Toasts and Forms of Public Address


At a dinner at Delmonico’s, after the bottle had made its tenth round, one of the company proposed this toast: “To the man whose wife was never vixenish to him!” A wag of an old bachelor jumped up and said: “Gentlemen, as I am the only _unmarried_ man at this table, I suppose that that toast was intended for me.”


“I am no good unless I strike,” said the match. “And you lose your head every time you do strike,” said the box.


[The following is a good instance of an elaborate story and a sharp retort.]

It is not always safe to presume upon the timidity or ignorance of folks. The most demure may be the most courageous. A gentleman who attempted to play a practical joke in order to test the courage of a servant, was nonplused in a very unexpected way. Here is his story:

I am very particular about fastening the doors and windows of my house. I do not intend to leave them open at night as an invitation to burglars to enter. You see, I was robbed once in that way last year, and I never mean to be again; so when I go to bed I like to be sure that every door and window is securely fastened.

Last winter my wife engaged a big, strong country girl, and the new-comer was very careless about the doors at night. On two or three occasions I came down-stairs to find a window up or the back door unlocked. I cautioned her, but it did her no good. I therefore determined to frighten her. I got some false whiskers, and one night about eleven o’clock I crept down the back-stairs to the kitchen, where she was. She had turned down the gas, and was in her chair by the fire fast asleep, as I could tell by her breathing, but the moment I struck a match she awoke.

I expected a great yelling and screaming, but nothing of the sort took place. She bounced out of her seat with a “You villain!” on her lips, seized a chair by the back, and before I had made a move she hit me over the head, forcing me to my knees. I tried to get up, tried to explain who I was, but in vain. Before I could get out of the room she struck me again, and it was only after I had tumbled up the back-stairs that she gave the alarm. Then she came up to my room, rapped at the door, and coolly announced:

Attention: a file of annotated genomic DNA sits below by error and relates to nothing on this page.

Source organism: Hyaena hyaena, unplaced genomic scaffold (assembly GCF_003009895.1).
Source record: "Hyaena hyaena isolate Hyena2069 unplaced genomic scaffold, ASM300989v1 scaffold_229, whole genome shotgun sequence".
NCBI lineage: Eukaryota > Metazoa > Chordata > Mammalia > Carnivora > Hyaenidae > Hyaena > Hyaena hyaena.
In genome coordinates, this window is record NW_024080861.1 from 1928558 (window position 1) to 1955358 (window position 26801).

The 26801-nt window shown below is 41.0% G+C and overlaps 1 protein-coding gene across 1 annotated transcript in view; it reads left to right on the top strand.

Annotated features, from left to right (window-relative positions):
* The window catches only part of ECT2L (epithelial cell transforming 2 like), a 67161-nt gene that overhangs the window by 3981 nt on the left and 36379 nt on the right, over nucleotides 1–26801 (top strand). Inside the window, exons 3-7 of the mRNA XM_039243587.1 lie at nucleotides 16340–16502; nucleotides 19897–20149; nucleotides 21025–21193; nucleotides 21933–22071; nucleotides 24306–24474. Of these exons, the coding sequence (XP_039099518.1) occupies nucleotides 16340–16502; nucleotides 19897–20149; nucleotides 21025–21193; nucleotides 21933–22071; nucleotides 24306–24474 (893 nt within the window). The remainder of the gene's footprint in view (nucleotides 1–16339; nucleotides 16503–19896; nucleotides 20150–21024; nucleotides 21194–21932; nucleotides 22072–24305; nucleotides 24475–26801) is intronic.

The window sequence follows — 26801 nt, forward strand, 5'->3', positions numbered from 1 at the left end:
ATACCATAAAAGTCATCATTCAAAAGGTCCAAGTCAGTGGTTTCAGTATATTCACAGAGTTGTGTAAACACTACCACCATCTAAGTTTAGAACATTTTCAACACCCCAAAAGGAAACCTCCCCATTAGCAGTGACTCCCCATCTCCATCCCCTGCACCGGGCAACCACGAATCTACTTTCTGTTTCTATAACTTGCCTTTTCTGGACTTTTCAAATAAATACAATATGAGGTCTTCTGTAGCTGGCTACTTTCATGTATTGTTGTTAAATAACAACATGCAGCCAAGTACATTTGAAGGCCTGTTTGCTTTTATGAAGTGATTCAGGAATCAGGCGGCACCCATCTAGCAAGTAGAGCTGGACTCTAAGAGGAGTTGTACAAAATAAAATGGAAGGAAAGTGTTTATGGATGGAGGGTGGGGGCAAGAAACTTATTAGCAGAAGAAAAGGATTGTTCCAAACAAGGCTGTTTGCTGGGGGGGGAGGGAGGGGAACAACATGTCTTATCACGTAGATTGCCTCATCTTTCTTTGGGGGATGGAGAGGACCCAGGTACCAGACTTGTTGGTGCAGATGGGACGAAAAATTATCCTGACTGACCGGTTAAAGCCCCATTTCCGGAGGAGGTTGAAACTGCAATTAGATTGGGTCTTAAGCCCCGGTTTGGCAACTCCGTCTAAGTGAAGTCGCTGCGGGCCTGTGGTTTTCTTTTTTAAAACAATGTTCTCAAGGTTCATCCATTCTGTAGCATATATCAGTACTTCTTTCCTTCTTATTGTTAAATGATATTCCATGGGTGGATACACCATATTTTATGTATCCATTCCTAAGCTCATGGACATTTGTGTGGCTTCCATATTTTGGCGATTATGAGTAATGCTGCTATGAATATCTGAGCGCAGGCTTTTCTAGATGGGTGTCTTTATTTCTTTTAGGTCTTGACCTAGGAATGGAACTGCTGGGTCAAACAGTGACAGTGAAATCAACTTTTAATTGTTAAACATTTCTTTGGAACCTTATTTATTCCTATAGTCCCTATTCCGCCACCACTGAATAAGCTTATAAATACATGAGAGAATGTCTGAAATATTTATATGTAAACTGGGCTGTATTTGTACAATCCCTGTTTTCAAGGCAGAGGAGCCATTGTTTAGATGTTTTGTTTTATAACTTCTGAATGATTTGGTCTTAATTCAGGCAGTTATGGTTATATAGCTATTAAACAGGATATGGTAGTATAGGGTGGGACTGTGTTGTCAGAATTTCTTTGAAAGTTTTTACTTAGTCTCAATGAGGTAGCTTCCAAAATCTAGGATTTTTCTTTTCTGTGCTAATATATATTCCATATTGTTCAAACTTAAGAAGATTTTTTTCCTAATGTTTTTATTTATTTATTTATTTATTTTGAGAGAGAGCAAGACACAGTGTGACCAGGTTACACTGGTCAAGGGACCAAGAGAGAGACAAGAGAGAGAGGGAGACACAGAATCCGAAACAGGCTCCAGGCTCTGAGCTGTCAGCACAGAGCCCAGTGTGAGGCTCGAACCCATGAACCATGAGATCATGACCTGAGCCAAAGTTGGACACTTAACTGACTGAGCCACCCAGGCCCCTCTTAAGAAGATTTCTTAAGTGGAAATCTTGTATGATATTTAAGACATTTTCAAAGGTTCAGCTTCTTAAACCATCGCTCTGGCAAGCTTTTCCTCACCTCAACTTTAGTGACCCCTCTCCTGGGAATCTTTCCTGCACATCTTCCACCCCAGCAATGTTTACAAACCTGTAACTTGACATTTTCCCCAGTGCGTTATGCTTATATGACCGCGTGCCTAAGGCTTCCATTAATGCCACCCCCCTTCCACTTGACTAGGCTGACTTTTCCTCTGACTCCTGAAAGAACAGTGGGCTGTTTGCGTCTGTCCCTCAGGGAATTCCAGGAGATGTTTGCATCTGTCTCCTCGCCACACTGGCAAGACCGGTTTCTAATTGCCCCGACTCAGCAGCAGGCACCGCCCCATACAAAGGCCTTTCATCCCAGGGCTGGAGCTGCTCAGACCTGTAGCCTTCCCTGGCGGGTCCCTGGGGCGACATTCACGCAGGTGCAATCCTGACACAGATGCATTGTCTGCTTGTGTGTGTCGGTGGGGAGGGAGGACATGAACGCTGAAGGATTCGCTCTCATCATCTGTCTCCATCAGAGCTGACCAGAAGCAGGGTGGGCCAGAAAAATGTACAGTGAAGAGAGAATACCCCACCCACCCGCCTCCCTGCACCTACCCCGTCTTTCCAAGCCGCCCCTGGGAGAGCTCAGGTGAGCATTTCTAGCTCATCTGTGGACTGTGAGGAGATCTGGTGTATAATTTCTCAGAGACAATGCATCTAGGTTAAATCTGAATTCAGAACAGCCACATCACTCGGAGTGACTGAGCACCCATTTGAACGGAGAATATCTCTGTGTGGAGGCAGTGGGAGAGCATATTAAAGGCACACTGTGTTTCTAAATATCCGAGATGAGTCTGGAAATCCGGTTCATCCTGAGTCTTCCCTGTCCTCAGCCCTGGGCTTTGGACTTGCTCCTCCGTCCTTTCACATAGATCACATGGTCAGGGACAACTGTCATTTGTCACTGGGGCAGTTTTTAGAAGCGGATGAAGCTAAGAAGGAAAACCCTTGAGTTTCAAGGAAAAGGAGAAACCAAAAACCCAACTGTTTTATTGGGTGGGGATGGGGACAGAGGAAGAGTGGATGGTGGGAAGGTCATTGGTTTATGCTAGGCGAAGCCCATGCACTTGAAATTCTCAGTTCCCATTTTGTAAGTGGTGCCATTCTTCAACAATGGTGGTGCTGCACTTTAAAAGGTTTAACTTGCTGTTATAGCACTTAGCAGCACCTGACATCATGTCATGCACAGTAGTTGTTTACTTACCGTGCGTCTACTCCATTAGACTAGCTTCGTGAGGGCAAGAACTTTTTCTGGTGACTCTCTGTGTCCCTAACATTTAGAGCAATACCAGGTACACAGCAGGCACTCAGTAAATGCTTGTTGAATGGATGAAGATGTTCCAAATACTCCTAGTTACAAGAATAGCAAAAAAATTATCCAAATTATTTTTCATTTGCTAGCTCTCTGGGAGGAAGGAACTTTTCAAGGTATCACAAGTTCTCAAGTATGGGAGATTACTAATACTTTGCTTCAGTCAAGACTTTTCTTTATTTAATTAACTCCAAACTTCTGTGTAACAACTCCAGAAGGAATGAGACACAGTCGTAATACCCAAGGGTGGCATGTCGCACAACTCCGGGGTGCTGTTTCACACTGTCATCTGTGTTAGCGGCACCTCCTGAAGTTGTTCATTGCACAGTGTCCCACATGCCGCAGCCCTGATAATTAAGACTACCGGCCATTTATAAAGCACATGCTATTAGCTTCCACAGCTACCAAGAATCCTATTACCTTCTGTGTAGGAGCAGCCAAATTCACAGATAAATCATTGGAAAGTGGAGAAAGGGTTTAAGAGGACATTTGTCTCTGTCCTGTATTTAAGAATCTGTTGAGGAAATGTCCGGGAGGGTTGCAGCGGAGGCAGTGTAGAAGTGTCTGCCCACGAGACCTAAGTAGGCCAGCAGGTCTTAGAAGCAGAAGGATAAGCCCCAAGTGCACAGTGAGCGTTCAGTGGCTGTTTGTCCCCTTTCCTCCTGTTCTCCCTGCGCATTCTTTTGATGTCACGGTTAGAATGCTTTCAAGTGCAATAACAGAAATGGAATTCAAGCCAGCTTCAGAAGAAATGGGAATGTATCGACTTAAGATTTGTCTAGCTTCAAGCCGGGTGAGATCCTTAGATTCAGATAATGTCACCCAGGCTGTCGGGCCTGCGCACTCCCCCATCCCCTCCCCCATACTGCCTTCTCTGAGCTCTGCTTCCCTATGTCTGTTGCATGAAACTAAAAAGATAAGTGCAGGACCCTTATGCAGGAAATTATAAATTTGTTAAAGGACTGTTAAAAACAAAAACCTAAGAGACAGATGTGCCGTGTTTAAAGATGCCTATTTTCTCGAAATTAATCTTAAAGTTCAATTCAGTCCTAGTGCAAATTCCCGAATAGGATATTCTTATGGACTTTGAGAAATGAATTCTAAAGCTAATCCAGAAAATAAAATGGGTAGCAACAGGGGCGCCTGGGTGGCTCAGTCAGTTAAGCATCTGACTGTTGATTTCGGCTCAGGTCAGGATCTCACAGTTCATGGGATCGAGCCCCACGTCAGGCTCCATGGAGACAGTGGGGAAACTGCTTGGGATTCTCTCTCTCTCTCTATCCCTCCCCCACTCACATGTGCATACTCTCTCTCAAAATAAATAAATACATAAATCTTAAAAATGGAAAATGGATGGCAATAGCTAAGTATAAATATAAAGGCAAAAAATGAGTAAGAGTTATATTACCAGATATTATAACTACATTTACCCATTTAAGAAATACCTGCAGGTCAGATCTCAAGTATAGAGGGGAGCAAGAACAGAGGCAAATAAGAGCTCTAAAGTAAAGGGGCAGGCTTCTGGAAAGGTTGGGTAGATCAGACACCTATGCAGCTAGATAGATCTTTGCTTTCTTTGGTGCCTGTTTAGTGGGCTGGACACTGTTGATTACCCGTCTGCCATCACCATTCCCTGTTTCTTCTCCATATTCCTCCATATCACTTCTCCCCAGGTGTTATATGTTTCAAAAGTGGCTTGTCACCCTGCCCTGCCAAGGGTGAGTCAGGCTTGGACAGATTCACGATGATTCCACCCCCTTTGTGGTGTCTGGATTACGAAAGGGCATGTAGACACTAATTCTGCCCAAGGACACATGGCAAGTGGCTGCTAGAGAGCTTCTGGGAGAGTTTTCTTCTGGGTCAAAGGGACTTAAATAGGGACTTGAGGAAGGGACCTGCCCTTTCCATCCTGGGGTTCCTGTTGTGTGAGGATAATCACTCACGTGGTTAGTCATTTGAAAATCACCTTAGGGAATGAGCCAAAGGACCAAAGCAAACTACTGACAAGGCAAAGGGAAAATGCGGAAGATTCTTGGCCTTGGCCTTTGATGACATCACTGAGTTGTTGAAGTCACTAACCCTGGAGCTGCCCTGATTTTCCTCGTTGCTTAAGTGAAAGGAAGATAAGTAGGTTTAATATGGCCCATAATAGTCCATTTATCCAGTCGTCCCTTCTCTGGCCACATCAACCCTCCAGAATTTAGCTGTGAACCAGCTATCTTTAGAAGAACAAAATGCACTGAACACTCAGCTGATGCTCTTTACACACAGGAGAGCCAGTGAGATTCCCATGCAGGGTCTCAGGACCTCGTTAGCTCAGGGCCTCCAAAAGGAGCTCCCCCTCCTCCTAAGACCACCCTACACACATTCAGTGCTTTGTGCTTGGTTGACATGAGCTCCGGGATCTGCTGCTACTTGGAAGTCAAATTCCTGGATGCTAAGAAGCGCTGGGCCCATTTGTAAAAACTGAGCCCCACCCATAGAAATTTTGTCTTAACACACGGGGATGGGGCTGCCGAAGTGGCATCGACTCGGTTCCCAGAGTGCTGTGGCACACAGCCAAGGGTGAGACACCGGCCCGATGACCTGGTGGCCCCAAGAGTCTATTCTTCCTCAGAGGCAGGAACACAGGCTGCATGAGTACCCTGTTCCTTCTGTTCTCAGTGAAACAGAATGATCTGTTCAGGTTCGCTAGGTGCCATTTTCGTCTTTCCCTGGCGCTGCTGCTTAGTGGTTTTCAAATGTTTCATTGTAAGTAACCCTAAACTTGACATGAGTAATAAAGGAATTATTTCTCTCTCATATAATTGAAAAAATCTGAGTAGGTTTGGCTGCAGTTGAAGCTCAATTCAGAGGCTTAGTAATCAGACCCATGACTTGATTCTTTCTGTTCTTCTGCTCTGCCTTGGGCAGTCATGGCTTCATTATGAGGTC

“Mr. —-, please get up. I’ve killed a burglar.”


“What are your usual modes of punishment?” was among the questions submitted to a teacher in rural district in Ohio. Her answer was, “I try moral suasion first, and if that does not work I use capital punishment.”

As it was a neighborhood where moral suasion had not been a success, and the children were scarce the committee took no risks.


The teacher in geography was putting the class through a few simple tests:

“On which side of the earth is the North Pole?” he inquired.

“On the north side,” came the unanimous answer.

“On which side is the South Pole?”

“On the south side?”

“Now, on which side are the most people?”

This was a poser, and nobody answered. Finally, a very young scholar held up his hand.

“I know,” he said, hesitatingly, as if the excess of his knowledge was too much for him.

“Good for you,” said the teacher, encouragingly; “tell the class on which side the most people are.”

“On the outside,” piped the youngster, and whatever answer the teacher had in her mind was lost in the shuffle.


Bob–“Hello! I’m awfully glad to see you!” Dick–“I guess there must be some mistake. I don’t owe you anything, and I am not in a condition to place you in a position to owe me anything!”


Benjamin Franklin was not unlike other boys in his love for sophomoric phrases. It is related that one day he told his father that he had swallowed some acephalus molluscus, which so alarmed him that he shrieked for help. The mother came in with warm water, and forced half a gallon down Benjamin’s throat with the garden pump, then held him upside down, the father saying, “If we don’t get those things out of Bennie he’ll be poisoned sure.” When Benjamin was allowed to get his breath he explained that the articles referred to were oysters. His father was so indignant that he whipped him for an hour for frightening the family. Franklin never afterward used a word with two syllables when a monosyllable would do.


“Newlywed seems to find particular delight in parading his little family affairs before the eyes of his acquaintances,” “Does he? What are they? Scandals?” “Nop, twins.”